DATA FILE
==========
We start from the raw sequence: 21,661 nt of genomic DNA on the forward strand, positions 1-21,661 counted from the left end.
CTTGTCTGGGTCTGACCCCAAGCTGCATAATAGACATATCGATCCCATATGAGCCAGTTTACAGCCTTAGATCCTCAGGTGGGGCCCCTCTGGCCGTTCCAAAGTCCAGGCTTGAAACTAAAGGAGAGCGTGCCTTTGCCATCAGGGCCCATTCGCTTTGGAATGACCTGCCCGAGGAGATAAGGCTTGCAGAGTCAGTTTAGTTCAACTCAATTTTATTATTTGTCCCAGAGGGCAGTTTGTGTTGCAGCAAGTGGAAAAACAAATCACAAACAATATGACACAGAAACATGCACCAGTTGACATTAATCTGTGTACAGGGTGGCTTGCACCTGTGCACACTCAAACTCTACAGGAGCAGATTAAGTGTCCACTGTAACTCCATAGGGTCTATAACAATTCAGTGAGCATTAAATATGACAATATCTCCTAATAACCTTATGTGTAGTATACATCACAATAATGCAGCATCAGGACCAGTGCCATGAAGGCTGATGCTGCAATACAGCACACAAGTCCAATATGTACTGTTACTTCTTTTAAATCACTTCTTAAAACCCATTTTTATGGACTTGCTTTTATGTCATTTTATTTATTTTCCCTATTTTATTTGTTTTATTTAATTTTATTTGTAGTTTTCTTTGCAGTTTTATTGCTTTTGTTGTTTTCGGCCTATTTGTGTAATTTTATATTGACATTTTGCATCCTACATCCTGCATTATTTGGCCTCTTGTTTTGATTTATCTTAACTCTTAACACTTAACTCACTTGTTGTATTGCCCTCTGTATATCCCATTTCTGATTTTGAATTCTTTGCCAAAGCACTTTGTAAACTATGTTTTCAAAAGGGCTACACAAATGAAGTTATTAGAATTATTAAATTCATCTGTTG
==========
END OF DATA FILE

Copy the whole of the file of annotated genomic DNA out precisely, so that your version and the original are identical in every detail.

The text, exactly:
We start from the raw sequence: 21,661 nt of genomic DNA on the forward strand, positions 1-21,661 counted from the left end.
CTTGTCTGGGTCTGACCCCAAGCTGCATAATAGACATATCGATCCCATATGAGCCAGTTTACAGCCTTAGATCCTCAGGTGGGGCCCCTCTGGCCGTTCCAAAGTCCAGGCTTGAAACTAAAGGAGAGCGTGCCTTTGCCATCAGGGCCCATTCGCTTTGGAATGACCTGCCCGAGGAGATAAGGCTTGCAGAGTCAGTTTAGTTCAACTCAATTTTATTATTTGTCCCAGAGGGCAGTTTGTGTTGCAGCAAGTGGAAAAACAAATCACAAACAATATGACACAGAAACATGCACCAGTTGACATTAATCTGTGTACAGGGTGGCTTGCACCTGTGCACACTCAAACTCTACAGGAGCAGATTAAGTGTCCACTGTAACTCCATAGGGTCTATAACAATTCAGTGAGCATTAAATATGACAATATCTCCTAATAACCTTATGTGTAGTATACATCACAATAATGCAGCATCAGGACCAGTGCCATGAAGGCTGATGCTGCAATACAGCACACAAGTCCAATATGTACTGTTACTTCTTTTAAATCACTTCTTAAAACCCATTTTTATGGACTTGCTTTTATGTCATTTTATTTATTTTCCCTATTTTATTTGTTTTATTTAATTTTATTTGTAGTTTTCTTTGCAGTTTTATTGCTTTTGTTGTTTTCGGCCTATTTGTGTAATTTTATATTGACATTTTGCATCCTACATCCTGCATTATTTGGCCTCTTGTTTTGATTTATCTTAACTCTTAACACTTAACTCACTTGTTGTATTGCCCTCTGTATATCCCATTTCTGATTTTGAATTCTTTGCCAAAGCACTTTGTAAACTATGTTTTCAAAAGGGCTACACAAATGAAGTTATTAGAATTATTAAATTCATCTGTTG